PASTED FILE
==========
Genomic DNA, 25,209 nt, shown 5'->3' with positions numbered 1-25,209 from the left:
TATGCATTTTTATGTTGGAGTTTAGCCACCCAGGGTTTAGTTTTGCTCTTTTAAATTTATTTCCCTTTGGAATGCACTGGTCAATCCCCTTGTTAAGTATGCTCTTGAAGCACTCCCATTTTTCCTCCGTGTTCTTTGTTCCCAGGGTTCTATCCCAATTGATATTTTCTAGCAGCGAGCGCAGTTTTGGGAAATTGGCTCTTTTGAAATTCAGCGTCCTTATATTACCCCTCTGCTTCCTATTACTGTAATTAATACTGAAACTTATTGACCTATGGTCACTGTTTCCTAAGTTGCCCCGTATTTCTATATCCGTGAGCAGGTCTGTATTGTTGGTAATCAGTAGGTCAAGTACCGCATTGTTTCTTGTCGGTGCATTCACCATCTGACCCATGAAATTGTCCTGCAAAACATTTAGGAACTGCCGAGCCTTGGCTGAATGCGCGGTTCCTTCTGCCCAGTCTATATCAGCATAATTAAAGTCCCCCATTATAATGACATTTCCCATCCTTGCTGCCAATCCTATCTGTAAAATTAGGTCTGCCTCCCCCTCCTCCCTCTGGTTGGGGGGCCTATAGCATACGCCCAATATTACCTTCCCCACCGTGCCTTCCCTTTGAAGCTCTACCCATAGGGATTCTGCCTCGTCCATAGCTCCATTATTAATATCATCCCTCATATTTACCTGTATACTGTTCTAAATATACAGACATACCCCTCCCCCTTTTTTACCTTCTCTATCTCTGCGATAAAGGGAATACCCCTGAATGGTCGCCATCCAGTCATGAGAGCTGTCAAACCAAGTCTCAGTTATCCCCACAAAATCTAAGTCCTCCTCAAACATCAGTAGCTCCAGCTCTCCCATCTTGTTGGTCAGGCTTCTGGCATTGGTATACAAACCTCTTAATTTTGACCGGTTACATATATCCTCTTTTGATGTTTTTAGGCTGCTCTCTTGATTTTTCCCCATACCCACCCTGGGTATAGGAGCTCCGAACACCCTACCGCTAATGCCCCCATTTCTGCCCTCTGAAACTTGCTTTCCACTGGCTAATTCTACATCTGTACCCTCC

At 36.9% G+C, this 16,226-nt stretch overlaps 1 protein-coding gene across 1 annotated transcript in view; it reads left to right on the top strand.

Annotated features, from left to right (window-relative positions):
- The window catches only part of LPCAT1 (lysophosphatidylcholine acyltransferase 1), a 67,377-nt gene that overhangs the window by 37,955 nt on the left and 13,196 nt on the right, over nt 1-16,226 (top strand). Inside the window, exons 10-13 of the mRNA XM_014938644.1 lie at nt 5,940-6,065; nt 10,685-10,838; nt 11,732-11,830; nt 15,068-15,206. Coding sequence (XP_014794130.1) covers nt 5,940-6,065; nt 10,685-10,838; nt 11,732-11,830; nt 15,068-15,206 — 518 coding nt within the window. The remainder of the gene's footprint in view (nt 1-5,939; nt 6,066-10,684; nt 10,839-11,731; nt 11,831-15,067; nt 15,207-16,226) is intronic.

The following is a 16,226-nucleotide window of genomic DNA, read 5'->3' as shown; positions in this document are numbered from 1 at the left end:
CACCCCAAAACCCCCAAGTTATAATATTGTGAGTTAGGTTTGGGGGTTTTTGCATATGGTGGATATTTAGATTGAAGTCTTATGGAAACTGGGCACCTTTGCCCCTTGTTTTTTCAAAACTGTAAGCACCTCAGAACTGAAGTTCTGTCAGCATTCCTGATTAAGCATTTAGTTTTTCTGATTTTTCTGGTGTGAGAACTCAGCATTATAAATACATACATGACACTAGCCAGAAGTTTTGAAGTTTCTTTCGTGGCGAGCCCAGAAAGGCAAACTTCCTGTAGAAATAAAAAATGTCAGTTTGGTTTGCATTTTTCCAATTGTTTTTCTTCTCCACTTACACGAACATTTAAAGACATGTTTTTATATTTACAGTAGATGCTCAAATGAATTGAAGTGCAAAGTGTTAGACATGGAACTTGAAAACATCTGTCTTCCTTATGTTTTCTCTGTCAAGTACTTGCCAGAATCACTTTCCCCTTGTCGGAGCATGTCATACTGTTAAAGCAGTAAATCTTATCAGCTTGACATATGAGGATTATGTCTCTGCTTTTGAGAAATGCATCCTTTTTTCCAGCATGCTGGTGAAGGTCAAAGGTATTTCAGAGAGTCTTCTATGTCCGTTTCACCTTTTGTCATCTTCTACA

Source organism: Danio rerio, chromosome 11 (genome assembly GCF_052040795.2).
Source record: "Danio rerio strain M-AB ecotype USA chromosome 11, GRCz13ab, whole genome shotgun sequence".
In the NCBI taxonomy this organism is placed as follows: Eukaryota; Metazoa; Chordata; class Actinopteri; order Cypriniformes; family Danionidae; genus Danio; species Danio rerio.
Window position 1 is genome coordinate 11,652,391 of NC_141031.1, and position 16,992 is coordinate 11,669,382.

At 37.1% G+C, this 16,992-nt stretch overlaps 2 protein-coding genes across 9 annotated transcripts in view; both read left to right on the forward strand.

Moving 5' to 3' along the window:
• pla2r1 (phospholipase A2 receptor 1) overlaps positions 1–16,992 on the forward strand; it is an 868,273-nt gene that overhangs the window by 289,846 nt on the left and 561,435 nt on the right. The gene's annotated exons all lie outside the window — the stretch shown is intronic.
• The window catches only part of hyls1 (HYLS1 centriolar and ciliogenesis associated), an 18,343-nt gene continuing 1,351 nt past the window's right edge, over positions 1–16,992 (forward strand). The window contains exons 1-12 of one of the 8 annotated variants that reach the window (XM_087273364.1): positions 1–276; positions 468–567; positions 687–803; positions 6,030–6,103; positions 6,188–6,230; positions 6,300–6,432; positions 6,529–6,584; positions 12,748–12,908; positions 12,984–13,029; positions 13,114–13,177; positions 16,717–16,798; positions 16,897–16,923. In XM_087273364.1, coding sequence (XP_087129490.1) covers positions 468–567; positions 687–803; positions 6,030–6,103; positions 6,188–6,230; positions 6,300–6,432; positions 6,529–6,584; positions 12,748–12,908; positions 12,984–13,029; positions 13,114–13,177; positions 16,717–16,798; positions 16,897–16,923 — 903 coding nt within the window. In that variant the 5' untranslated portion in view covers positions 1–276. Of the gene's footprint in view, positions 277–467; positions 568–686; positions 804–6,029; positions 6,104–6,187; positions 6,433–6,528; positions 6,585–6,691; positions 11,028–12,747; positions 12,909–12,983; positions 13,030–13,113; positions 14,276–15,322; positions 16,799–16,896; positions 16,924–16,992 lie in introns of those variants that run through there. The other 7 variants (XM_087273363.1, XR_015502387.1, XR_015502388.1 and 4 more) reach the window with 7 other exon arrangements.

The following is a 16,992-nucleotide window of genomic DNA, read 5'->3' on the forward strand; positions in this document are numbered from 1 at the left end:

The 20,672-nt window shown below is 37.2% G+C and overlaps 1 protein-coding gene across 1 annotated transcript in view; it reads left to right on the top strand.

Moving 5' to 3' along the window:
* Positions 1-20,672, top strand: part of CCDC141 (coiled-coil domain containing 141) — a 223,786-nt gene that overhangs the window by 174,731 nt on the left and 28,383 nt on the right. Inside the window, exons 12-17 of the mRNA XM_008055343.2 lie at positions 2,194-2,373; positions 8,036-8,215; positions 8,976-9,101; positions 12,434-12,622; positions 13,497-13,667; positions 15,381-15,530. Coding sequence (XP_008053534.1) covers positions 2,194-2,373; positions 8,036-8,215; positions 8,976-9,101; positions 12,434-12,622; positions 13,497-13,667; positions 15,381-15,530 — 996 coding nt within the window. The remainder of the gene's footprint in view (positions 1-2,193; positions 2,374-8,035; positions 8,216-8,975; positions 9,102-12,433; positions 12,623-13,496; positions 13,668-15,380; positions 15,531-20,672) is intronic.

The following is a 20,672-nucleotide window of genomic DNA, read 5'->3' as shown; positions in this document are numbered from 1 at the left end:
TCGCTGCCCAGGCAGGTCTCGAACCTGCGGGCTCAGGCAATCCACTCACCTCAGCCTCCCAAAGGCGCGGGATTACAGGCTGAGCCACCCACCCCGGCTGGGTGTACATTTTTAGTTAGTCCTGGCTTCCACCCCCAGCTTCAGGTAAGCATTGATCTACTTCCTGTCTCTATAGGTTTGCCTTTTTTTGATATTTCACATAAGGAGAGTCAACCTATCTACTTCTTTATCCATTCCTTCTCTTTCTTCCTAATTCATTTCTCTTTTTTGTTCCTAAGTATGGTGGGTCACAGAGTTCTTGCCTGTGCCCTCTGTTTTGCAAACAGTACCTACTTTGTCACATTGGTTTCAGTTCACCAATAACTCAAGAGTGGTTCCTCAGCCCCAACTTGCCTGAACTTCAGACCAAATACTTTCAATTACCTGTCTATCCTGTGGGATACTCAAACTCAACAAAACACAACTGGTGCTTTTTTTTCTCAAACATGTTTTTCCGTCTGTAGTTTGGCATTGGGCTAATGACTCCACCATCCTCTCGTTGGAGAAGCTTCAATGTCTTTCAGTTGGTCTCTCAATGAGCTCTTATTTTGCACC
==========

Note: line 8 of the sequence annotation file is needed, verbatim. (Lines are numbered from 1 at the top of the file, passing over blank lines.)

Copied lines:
Source organism: Danio rerio, chromosome 11 (genome assembly GCF_052040795.2).